Visiting Luxembourg City and Fort Thuengen: one of its major sights dating from 1732
Acorns and all sorts of spellings
The Kirchberg (French & German spelling; Létzebuergesch: Kierchbierg ) suburb of Luxembourg City is often spoken of in relation to the various European institutions which are situated there, but it also has one of the City's major historical sights: Fort Thuengen.
The Fort was built in 1732 and further strengthened in 1836 and 1860. The Fortress was named for its Austrian commander Adam Sigmund von Thuengen (1687-1745)(1).
Much of the original complex was demolished following the Treaty of London, 1867, when the Grand Duchy was demilitarized, but three conspicuous towers remain of the Fort. These towers resemble a sprig of acorns and thus the Fort has come to be called Three Acorns also, in popular parlance. This being Luxembourg, even popular nicknames have their three separate spellings. In French, the Fort is popularly known as Trois-Glands. In Létzebuergesch, designated the national language of the Grand Duchy, the term used is Dräi Eechelen . In German, it is colloquially known as Drei Eicheln .
The City park in which the Fort is situated is also named for the Three Acorns.
The round tower design of the Three Acorns, and another local sight, the Malakoff Tower, have a very similar design; the difference being that Fort Thuengen can boast three towers, not one.
In recent years, the Fort has undergone a program of refurbishment and was picked for the site of a new art museum, known as Mudam (1), which adjoins the structure.
As well as a contemporary photograph of the Fort, I have supplied one which dates from the late 19th century century. This older photograph, if examined closely, will show that even by the end of the 19th century the structure had become somewhat overgown, clearly indicating years of redundancy from an active military use.
November 27, 2012
(1) However, already existing fortifications on the site had been previous built following plans by the French military engineer Vauban.
(2) 'Mudam' stands for (in French) Musée d'art moderne Grand-Duc Jean (German: Museum für zeitgenössische Kunst ; Létzebuergesch: Musée fir zäitgenëssesch Konscht ); interestingly, the German and Létzebuergesch wording here is regarded as descriptive rather than formal. Sometimes, the abbreviation 'MUDAM' (i.e., in capitals) is preferred. The Museum is thus patronized by former Grand Duke Jean of Luxembourg (1921-) and its permanent collection contains works by well known artists such as Andy Warhol.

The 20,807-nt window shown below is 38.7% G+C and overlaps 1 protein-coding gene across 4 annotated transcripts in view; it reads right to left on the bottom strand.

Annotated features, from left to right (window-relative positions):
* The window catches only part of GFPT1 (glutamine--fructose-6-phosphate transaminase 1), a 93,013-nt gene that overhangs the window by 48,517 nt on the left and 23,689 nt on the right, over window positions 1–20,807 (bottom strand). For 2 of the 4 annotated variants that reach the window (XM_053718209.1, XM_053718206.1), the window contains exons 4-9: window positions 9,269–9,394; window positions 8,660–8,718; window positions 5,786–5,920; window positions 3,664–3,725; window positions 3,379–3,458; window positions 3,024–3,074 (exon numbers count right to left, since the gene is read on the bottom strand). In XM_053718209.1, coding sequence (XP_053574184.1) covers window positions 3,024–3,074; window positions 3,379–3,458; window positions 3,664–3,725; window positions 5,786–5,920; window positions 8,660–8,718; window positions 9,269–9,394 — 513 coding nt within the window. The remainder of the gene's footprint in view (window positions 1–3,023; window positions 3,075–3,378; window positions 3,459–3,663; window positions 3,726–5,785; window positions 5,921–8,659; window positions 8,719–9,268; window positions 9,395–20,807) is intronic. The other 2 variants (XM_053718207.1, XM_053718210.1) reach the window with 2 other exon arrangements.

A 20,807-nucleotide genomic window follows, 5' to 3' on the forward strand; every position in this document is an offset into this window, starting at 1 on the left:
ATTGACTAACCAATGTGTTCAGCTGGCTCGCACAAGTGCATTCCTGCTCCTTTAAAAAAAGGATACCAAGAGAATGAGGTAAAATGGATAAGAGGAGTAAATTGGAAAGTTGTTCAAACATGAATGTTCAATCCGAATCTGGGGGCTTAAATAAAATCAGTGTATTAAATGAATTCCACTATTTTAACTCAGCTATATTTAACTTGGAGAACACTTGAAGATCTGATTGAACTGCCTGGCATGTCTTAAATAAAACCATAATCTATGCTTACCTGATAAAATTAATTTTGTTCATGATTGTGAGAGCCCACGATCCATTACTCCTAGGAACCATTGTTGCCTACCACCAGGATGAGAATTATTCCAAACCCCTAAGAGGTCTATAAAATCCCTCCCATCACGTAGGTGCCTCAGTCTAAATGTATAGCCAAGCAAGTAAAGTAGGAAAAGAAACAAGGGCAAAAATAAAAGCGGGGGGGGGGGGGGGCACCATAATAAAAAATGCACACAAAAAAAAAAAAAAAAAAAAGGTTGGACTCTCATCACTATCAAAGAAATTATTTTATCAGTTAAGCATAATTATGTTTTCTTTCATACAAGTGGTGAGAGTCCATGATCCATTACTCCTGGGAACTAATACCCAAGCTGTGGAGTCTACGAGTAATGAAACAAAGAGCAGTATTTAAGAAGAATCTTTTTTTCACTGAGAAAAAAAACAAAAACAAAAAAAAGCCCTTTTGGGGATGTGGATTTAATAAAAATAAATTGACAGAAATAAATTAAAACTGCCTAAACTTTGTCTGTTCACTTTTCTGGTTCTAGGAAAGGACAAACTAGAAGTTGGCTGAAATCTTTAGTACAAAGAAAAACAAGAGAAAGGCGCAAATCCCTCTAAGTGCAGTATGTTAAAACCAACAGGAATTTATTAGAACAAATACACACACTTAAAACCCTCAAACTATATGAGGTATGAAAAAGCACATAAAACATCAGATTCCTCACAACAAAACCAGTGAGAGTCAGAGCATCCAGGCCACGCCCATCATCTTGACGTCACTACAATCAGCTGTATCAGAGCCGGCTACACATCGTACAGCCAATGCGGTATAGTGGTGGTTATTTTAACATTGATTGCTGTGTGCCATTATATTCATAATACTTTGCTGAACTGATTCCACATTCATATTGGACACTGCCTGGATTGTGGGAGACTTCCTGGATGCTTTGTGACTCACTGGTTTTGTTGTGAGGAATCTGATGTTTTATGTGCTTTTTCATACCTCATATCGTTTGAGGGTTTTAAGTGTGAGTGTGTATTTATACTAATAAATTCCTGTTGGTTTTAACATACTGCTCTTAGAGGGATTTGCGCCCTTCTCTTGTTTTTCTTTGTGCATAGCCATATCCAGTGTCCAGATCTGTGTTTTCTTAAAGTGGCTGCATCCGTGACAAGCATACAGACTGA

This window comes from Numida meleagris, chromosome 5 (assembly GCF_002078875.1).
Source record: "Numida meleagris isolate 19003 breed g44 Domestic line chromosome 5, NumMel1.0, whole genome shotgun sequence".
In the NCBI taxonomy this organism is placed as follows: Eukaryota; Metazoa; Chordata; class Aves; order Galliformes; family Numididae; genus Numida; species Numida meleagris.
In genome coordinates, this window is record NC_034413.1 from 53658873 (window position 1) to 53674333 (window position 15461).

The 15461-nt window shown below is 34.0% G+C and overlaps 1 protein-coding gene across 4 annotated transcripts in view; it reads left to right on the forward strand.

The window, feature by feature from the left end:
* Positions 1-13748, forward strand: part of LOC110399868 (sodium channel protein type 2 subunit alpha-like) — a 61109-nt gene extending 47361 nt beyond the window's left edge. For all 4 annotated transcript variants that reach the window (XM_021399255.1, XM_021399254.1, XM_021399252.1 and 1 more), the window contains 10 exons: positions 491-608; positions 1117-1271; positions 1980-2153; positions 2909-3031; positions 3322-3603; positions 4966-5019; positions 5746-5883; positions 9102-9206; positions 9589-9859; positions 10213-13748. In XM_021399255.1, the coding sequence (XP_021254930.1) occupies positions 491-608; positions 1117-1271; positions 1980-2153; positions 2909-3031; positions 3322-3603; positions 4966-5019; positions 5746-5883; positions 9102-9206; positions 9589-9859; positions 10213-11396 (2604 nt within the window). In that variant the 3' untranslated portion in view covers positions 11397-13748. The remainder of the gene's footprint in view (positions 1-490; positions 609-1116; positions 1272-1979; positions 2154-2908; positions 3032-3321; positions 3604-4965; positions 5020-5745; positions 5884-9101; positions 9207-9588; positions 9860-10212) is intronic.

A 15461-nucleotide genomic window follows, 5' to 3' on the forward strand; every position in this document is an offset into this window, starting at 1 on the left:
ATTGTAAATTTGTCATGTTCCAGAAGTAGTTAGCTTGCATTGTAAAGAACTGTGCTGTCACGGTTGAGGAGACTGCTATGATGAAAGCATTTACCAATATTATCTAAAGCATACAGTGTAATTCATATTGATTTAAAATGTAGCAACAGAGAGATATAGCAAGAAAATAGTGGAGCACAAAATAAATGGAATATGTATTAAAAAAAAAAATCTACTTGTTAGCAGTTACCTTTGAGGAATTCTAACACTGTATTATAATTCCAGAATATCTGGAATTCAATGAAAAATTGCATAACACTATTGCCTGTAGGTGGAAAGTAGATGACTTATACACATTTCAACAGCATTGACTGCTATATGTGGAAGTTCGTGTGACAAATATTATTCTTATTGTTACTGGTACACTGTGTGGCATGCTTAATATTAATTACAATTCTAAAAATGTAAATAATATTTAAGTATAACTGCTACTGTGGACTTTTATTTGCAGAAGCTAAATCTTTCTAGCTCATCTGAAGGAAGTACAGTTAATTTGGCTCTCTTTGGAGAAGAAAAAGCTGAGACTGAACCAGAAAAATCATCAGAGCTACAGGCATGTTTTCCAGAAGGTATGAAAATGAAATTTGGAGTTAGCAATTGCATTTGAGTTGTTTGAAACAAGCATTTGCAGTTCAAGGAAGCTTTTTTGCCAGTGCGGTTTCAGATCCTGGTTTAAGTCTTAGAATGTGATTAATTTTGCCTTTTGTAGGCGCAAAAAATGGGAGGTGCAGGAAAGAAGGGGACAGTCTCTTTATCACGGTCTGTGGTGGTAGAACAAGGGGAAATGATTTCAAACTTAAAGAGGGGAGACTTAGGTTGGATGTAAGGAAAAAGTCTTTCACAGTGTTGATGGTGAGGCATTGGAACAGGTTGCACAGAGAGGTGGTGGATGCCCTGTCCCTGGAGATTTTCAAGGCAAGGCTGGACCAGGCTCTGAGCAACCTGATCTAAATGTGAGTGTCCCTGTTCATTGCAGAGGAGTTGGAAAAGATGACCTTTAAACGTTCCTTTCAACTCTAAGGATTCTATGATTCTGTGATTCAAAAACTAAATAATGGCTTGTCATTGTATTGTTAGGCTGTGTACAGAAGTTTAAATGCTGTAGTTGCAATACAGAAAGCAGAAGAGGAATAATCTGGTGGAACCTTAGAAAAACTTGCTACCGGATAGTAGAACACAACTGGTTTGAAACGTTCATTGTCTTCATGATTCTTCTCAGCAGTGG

Also worth seeing
In Luxembourg City itself, visitor attractions include: the Pont Adolphe over the picturesque Pétrusse Valley; the Grand Ducal Palace; the birthplace of Robert Schuman; Place Guillaume II , the Cathedral; the Gelle Fra monument; and many others.
How to get there: From Luxembourg Airport (Aéroport de Luxembourg ), at Findel, car rental is available. For North American travellers who make the London, England area their touring base, airlines flying to Luxembourg include Luxair (from London Heathrow Airport and London City Airport) and CityJet (from London City Airport). Please check with the airline or your travel agent for up to date information. You are advised to refer to appropriate consular sources for any special border crossing arrangements which may apply to citizens of certain nationalities.
MJFenn is an independent travel writer based in Ontario, Canada.
Other of my hubpages may also be of interest
- Visiting Luxembourg and its Grand Ducal Palace: previously the seat of the government
- Visiting Trinity Church, Luxembourg City: remembering Grand Dukes and a Prussian garrison
- Visiting Cinqfontaines, Luxembourg: remembering World War Two inhumanity in the Grand Duchy
- Visiting Vianden Castle, Luxembourg: Medieval fortress painted by Victor Hugo
- Visiting the Reibach, Lieler, Luxembourg: spellings and cross-border issues
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